by Jon Guze
Senior Fellow, Legal Studies, John Locke Foundation
After they took control of the state legislature last fall, Virginia Democrats announced a legislative agenda that was tailor-made to polarize public opinion and generate acrimony. So far, it seems to be working as planned. The gun control elements of the Democrats’ agenda, for example, provoked more than 100 Virginia cities and counties to declare themselves Second Amendment sanctuaries and inspired a highly successful protest by gun owners and gun-rights advocates in the state capital.
Impressive as that is, however, I suspect another element of the Democrats’ agenda will produce even more acrimony and polarization in the long run. On January 15, the Virginia General Assembly passed a resolution ratifying the Equal Rights Amendment (ERA) to the U.S. Constitution. As I will explain, the ERA has been effectively dead since at least 1982. It is improbable that the current effort to revive it will succeed, and, even if did, the ERA would do little to help women and might actually harm them. What’s more, any attempt to revive the ERA now will further divide the country and exacerbate our already high levels of suspicion and hostility. Unfortunately for Virginia Democrats, the latter factor appears to be a feature rather than a bug.
On March 22, 1971, large bipartisan majorities in the U.S. Congress approved the following resolution:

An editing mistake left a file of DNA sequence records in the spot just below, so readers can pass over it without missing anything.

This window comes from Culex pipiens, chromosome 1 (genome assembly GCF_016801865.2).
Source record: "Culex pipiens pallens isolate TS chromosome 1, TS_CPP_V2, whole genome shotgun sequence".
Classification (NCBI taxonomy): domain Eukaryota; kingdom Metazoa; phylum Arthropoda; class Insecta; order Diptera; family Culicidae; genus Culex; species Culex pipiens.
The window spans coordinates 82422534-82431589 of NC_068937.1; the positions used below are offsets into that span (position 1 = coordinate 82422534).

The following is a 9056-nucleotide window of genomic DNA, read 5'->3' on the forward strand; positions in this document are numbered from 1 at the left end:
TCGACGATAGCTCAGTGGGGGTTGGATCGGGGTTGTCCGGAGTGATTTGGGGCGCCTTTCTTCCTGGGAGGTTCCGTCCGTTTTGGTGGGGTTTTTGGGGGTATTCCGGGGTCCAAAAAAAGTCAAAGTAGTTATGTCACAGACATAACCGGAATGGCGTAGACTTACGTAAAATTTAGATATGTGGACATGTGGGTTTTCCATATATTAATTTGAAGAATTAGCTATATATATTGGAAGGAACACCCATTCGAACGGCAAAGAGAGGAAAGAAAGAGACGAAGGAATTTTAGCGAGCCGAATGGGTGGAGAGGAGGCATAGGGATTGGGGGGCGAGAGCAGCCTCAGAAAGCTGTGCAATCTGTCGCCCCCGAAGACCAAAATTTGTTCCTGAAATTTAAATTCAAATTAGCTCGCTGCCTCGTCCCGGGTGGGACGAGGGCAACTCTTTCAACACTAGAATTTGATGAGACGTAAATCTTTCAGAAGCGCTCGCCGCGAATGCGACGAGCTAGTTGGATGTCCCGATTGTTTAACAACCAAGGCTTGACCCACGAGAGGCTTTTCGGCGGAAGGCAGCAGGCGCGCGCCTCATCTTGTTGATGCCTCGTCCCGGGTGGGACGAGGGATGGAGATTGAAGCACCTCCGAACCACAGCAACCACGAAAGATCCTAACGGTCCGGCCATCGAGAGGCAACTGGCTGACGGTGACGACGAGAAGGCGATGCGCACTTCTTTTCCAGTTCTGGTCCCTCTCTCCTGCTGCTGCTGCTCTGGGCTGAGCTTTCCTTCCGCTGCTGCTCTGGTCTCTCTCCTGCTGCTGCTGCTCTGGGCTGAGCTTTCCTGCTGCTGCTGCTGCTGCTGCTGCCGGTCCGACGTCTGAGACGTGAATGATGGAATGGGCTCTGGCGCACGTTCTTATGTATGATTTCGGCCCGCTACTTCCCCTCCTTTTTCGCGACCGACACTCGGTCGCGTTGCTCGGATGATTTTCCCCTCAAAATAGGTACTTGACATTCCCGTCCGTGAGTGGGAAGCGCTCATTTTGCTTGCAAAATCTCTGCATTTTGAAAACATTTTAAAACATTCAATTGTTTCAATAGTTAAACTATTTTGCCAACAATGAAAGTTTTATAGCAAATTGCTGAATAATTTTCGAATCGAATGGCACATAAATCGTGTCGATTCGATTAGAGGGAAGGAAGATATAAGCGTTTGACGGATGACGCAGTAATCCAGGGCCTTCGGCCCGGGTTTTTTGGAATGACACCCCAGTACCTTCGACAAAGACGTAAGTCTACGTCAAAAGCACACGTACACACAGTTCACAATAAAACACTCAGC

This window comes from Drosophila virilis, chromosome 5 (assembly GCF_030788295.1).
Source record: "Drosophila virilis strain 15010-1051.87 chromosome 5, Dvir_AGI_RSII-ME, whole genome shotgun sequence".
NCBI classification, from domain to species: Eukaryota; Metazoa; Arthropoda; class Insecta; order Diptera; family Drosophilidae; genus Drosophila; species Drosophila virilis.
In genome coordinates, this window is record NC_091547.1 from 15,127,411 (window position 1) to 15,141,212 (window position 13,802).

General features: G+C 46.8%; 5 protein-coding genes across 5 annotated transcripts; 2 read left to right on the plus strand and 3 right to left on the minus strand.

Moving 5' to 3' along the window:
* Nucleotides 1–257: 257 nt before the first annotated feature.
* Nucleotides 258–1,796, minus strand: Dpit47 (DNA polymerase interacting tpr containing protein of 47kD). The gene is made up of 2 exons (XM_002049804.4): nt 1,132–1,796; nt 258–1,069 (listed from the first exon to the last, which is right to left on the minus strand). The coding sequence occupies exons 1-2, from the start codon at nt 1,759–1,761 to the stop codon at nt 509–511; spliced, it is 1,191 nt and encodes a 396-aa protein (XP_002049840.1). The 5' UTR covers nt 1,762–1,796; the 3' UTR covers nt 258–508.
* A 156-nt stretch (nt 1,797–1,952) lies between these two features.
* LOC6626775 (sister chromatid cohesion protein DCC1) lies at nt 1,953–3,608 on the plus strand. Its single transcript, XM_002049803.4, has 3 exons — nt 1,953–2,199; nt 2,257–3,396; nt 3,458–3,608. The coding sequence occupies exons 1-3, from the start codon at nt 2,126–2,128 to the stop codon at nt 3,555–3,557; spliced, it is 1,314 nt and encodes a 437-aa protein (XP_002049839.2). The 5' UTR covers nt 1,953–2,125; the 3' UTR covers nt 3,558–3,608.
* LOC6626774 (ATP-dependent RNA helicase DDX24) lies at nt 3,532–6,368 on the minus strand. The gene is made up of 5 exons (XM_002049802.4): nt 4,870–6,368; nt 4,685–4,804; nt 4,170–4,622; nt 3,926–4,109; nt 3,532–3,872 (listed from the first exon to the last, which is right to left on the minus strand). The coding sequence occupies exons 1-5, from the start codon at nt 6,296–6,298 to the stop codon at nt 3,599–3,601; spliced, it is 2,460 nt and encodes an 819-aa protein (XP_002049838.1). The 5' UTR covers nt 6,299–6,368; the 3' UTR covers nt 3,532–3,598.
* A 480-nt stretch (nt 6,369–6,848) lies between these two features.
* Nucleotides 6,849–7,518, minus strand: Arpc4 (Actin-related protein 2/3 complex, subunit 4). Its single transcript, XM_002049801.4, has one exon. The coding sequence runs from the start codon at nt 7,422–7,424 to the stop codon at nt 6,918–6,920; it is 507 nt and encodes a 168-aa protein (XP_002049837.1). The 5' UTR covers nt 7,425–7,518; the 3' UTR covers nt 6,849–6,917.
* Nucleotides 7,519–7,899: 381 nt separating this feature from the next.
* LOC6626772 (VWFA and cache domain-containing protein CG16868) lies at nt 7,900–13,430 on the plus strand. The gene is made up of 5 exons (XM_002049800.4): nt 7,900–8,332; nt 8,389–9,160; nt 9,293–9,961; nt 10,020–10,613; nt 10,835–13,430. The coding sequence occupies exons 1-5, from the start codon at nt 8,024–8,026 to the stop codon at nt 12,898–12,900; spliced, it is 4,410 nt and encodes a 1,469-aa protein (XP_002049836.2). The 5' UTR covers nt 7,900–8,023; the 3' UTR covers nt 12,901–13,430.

Resolved by the Senate and House of Representatives of the United States of America in Congress assembled (two-thirds of each House concurring therein), That the following article is proposed as an amendment to the Constitution of the United States, which shall be valid to all intents and purposes as part of the Constitution when ratified by the legislatures of three-fourths of the several States within seven years from the date of its submission by the Congress:
SECTION 1. Equality of rights under the law shall not be denied or abridged by the United States or by any State on account of sex.
SEC. 2. The Congress shall have the power to enforce, by appropriate legislation, the provisions of this article.
SEC. 3. This amendment shall take effect two years after the date of ratification.
This meant that 38 states had to ratify the proposed amendment by March 22, 1978, for it to become a valid part of the Constitution. By the time the deadline was reached, however, only 35 states had done so. Rather than give up, the ERA’s supporters persuaded Congress to pass a new resolution extending the deadline to 1982. It was far from clear that such an extension was legal, and a lawsuit challenging the extension eventually reached the Supreme Court. However, by the time it did so, the new deadline had passed without any additional states ratifying the ERA. The Court, therefore, held that the case was moot. Further complicating matters, by the time the original deadline had passed, four of the 35 states that had originally ratified the amendment had rescinded their ratifications, and, in 1979, a fifth state imposed a March 22, 1979 “sunset” on its ratification, effectively withdrawing that ratification as well. Members of the Democratic-led North Carolina legislature attempted to pass the ERA in 1973, 1975, 1977, 1979, 1981, and 1982, but they were never able to secure the necessary votes for passage.